In our latest expedition for Around the World, I was excited to be back in Europe. Yes, the whole point of this experiment is to try new cuisines, but at the same time I was happy to recognize all of the ingredients being discussed. For those who don’t know, Luxembourg is a tiny country — about 1,000 square miles, or roughly half the size of Delaware. Bordered by France, Germany, and Belgium, it takes the best aspects of these cuisines and rolls it up into a ball of tasty. And knowing how much I loved cooking French and German foods, you’ll understand how eager I was to get going on Luxembourg.
When I started researching, the first thing to jump out at me was the amount of Riesling used in the recipes. After a
Google search or two highly scientific study, my dad determined that Riesling goes with everything. And our follow up experiments, which involved pairing Riesling with all sorts of foods, seemed to confirm his conclusion. So cooking with it had to end well!
I decided to make Coq au Riesling, which is essentially a French Coq au Vin made with a German wine. The sweetness of the wine really permeates the chicken. The mushrooms are velvety, and the bacon is, of course, perfect. But as much as we liked the chicken, my husband and I both LOVED the potato dumplings. Although I had made dumplings once before, I preferred the results this time.
All things considered, Luxembourg was a huge success. And as I said, Riesling goes with everything, so when you make this remember that a glass is pretty much a mandatory accompaniment. Up next is Malawi; Toto, we’re not in Europe anymore.
Coq au Riesling
- 1 tbsp butter
- Splash olive oil
- 1 onion, finely chopped
- 3 slices bacon, cut into strips
- 2 cloves garlic, minced
- 4 chicken thighs, on the bone, skin on
- ½ cup cremini mushrooms, sliced
- 1 cup Riesling
- ½ cup 1% milk
- Pepper, to taste
- Dried Parsley
- Melt butter and oil together in bottom of a cast iron pot over medium heat.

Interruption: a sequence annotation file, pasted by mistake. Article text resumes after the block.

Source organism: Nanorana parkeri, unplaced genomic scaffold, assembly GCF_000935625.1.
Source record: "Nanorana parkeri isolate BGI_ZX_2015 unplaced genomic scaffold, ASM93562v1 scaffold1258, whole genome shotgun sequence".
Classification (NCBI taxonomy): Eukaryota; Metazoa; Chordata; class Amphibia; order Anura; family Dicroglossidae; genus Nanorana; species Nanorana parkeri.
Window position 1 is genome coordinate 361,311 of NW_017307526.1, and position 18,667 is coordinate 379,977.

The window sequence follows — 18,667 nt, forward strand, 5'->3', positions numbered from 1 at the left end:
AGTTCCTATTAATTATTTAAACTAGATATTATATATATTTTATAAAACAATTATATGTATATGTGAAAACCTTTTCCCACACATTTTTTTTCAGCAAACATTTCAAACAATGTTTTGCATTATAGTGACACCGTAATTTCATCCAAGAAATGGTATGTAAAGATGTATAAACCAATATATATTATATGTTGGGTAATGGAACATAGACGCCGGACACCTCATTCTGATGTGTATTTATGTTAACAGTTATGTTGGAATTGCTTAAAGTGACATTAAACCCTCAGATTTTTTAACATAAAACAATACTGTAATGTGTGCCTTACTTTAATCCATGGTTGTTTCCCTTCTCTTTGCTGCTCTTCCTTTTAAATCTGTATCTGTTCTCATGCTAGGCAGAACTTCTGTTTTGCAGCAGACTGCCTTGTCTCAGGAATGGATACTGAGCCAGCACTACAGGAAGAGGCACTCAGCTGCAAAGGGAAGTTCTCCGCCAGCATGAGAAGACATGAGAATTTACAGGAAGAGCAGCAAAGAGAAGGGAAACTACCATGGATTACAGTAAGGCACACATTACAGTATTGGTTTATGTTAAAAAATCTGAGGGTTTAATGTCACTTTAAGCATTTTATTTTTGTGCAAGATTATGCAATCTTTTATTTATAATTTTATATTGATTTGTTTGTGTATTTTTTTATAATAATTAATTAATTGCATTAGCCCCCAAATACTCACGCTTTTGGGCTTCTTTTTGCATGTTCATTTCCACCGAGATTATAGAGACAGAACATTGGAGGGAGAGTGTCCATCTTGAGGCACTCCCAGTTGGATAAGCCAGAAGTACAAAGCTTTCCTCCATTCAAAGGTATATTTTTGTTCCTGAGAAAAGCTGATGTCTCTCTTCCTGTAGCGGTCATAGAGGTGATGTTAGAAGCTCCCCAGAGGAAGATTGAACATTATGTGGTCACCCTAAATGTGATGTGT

- Brown the chicken pieces on all sides and remove from pot.
- Add the onions and bacon, and fry together until the onions are translucent and the bacon has cooked out most of its fat. Add the garlic and cook until fragrant. Remove from pan, leaving fat in the pot.
- Add the mushrooms, parsley, and pepper, and sauté for about five minutes, until the mushrooms start to release their juices.
- Put the chicken and onion mixture back into the pan, and stir. Pour wine over the food and bring to a boil. Once it is boiling, cover, lower heat to a simmer, and cook for 15 minutes.
- After the fifteen minutes, remove the lid, turn up the heat, and add the milk. Cook for another 10-15 minutes.
- Serve hot, over potato dumplings.
Gromperekniddelen (Potato Dumplings)
- ¾ cup cold mashed potatoes
- ½ – 1 cup potato starch
- 2 eggs, beaten
- ¼ tsp baking powder
- ½ tsp salt
- Bring a large pot of water to a boil, and salt generously.
- Combine all ingredients, adding more potato starch as necessary to make it thick enough to form a dough.
- Transfer dough to a floured work surface. Take pinches of dough and form into 1” balls.
- Boil dumplings for 20 minutes, or until done (they will float to the top, and when you cut them open will have a solid consistency throughout). Remove with a slotted spoon.